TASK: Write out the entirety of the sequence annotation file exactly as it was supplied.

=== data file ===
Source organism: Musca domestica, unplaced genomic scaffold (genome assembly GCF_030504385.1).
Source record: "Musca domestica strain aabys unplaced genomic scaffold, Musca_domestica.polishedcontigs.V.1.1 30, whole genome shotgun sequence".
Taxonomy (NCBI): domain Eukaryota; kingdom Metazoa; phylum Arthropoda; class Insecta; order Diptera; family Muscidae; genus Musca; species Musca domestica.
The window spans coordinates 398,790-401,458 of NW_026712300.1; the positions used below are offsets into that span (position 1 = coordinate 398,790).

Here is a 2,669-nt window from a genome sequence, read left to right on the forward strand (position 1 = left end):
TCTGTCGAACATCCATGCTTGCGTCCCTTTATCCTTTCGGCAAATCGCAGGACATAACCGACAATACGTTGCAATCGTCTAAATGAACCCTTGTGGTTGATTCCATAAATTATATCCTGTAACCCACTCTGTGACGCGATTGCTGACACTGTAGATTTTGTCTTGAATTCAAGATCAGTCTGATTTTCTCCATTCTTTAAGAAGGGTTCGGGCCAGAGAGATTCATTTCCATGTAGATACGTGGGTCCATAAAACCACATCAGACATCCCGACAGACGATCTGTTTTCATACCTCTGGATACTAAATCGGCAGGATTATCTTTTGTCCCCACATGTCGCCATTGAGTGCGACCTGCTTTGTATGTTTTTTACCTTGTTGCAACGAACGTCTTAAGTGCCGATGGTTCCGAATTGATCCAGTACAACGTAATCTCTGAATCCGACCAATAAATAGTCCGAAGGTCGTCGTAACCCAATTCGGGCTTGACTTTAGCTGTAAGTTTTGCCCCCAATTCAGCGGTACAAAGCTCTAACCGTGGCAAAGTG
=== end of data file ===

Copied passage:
Source organism: Musca domestica, unplaced genomic scaffold (genome assembly GCF_030504385.1).
Source record: "Musca domestica strain aabys unplaced genomic scaffold, Musca_domestica.polishedcontigs.V.1.1 30, whole genome shotgun sequence".
Taxonomy (NCBI): domain Eukaryota; kingdom Metazoa; phylum Arthropoda; class Insecta; order Diptera; family Muscidae; genus Musca; species Musca domestica.
The window spans coordinates 398,790-401,458 of NW_026712300.1; the positions used below are offsets into that span (position 1 = coordinate 398,790).

Here is a 2,669-nt window from a genome sequence, read left to right on the forward strand (position 1 = left end):
TCTGTCGAACATCCATGCTTGCGTCCCTTTATCCTTTCGGCAAATCGCAGGACATAACCGACAATACGTTGCAATCGTCTAAATGAACCCTTGTGGTTGATTCCATAAATTATATCCTGTAACCCACTCTGTGACGCGATTGCTGACACTGTAGATTTTGTCTTGAATTCAAGATCAGTCTGATTTTCTCCATTCTTTAAGAAGGGTTCGGGCCAGAGAGATTCATTTCCATGTAGATACGTGGGTCCATAAAACCACATCAGACATCCCGACAGACGATCTGTTTTCATACCTCTGGATACTAAATCGGCAGGATTATCTTTTGTCCCCACATGTCGCCATTGAGTGCGACCTGCTTTGTATGTTTTTTACCTTGTTGCAACGAACGTCTTAAGTGCCGATGGTTCCGAATTGATCCAGTACAACGTAATCTCTGAATCCGACCAATAAATAGTCCGAAGGTCGTCGTAACCCAATTCGGGCTTGACTTTAGCTGTAAGTTTTGCCCCCAATTCAGCGGTACAAAGCTCTAACCGTGGCAAAGTG